Cajun Chicken with Black Eyed Peas Salsa
W enn's hot (and extremely deserved!) weekend isn't hot at all, but raining out of buckets, we make ourselves the ultimate lantern-summer-evening-grill-experience ourselves Although at home in the kitchen: The crispy grilled, southern spicy chicken and the colorful salsa all picnic blankets and disposable grills anyway nice stay in the closet, pohhh. If you want, you can still put on the right music and feel spontaneously like in a rocking chair on a porch in Louisiana.
A music suggestion (also makes you happy when cooking):
Before we get started, let's just know what we're cooking there, right ?
Cajun originally referred to the kitchen in the US state of Louisiana, which was influenced by French, Spanish, Italian, African and German immigrants and has developed a style typical of the region. Typical and well-known dishes are Gumbo and Jambajala. In the 19th century, Cajun cuisine underwent a modernization as rice became a staple on the plate as a major foodstuff of the region. Even crabs were en vouge at the time and are still today consumed outdoors during a family celebration in the spring. In addition to seafood and crabs, typical ingredients of the newer Cajun cuisine include chicken, corn and, of course, beans in all variations.
So, let's get started.
The recipe for 2 Verandasitzer:
BLACK EYED PEAS SALSA
For the salsa, Black Eyed Peas are used from the tin. If you do not get it, you just take white or cidney beans.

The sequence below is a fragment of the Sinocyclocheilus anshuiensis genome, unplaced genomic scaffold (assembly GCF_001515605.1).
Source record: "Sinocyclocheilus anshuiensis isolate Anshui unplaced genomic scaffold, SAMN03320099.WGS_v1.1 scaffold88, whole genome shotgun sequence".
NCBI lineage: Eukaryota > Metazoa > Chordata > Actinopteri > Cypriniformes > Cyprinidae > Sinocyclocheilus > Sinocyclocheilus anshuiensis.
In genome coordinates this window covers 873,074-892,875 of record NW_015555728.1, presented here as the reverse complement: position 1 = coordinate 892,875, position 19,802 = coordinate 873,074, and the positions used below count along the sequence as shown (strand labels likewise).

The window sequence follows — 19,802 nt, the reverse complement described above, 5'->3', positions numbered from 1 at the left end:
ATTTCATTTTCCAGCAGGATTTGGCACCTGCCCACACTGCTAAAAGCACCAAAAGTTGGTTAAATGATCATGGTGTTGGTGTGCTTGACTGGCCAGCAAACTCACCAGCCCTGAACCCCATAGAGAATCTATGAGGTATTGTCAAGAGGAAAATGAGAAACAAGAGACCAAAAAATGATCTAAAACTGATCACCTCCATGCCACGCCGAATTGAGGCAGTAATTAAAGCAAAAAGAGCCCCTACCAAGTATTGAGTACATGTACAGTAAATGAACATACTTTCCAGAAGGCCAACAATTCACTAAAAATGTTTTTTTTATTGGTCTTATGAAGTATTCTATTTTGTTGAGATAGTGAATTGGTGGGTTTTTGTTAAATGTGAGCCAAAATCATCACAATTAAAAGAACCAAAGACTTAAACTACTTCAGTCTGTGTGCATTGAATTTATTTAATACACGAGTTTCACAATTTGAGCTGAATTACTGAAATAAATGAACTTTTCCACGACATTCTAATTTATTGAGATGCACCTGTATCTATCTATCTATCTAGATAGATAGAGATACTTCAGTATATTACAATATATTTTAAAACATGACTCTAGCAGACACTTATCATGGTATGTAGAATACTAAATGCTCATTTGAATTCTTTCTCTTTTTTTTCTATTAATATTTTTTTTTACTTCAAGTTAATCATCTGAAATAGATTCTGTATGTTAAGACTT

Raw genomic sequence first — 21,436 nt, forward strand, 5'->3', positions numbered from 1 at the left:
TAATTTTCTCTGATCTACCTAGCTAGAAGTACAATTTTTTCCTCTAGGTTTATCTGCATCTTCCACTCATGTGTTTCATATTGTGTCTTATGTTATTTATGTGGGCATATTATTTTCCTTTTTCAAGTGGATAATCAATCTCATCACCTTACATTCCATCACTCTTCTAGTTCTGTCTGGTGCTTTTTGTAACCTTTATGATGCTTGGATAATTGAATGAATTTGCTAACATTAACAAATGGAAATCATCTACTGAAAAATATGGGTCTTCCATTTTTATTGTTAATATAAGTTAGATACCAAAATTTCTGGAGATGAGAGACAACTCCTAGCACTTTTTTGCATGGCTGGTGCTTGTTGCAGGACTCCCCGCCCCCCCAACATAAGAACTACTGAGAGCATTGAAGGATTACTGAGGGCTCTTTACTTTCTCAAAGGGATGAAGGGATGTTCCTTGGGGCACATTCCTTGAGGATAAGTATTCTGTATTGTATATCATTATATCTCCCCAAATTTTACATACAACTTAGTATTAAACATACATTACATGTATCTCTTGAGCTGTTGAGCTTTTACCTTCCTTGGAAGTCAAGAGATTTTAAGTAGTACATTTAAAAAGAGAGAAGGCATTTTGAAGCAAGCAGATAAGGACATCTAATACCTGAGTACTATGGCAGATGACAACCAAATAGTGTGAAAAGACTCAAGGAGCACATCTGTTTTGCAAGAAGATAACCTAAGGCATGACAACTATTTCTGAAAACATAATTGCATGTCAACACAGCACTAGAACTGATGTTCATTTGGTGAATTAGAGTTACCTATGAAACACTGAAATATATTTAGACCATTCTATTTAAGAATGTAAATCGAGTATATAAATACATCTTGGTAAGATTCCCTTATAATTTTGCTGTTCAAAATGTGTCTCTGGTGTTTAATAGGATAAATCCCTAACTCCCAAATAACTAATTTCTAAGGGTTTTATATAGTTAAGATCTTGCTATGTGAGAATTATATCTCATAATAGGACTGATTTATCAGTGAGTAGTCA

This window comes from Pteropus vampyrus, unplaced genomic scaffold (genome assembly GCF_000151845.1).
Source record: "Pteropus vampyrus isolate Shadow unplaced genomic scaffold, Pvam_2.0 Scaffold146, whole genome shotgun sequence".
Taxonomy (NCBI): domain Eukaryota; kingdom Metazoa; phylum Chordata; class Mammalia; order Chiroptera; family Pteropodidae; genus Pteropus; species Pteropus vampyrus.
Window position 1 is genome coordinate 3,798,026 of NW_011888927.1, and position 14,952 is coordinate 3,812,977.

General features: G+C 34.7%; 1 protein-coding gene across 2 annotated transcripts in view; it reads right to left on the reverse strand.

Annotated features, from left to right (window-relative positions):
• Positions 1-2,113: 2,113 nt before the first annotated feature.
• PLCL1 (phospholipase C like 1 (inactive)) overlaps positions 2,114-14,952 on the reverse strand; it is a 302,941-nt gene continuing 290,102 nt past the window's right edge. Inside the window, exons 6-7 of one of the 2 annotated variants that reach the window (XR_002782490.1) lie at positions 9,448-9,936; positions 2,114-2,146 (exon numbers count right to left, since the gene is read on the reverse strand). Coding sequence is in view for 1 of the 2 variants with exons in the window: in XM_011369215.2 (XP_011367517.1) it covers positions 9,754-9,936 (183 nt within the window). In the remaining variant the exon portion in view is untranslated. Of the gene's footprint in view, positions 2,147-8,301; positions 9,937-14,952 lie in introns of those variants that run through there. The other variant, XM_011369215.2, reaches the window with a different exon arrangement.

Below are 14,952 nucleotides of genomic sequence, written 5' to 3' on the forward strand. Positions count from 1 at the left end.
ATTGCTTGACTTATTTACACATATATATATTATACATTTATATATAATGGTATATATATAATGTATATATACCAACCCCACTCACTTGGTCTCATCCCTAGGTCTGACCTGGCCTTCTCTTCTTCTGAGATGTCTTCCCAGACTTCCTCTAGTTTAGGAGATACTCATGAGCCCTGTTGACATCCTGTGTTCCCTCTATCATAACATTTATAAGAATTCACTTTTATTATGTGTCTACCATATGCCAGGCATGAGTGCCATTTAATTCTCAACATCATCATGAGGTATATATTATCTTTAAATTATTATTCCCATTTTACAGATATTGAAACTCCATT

I really wanted to try the cowpea (the german name), but found it only in the dried version. Incredibly, I have actually thought to soak the little things overnight in plenty of water. After pouring and rinsing, they looked really beautiful: very white with the decorative black spots and appetizingly shiny. The effort was worth it. Cook the soaked beans in water for 30 minutes.
Drain the boiled or canned beans and place in a bowl.
Clean 1 red pepper, remove the partitions and cores and place in a bowl cut small cubes. Cut 1 red onion into fine rings.
Add the pepper and onion to the cowpeas in the bowl.
Boil 1 fresh corncob in water until firm, or remove one ready-cooked corncob from the pack. Carefully pat dry with kitchen paper and roast it briefly in a grill pan. Then cut the corn kernels off the flask with a knife. To do this, hold the piston upright and guide the knife from top to bottom. That sounds difficult, but it's quite simple.
In fact, I have given myself here the more elaborate fresh corn variant and was very excited by the result. The corn kernels were wonderfully sweet, not floury at all and had a great bite.
Add the corn kernels and some finely chopped smooth parsley to the bowl.
From 3 tbsp olive oil, 2 tbsp Stir red wine vinegar, 1 teaspoon tabasco, salt and pepper and mix well with the salsa. Slightly infuse.
Wash larger, larger-sized chicken breasts, dab dry and cut into oblong pieces.Grill for 5 minutes until the great brown stripes appear and serve hot with the salsa.
By the way, the recipe comes from Weber's Grillbible Chicken.
(Yes, and those who had to read twice here are not alone - "Barbecue Bible" is a special word.)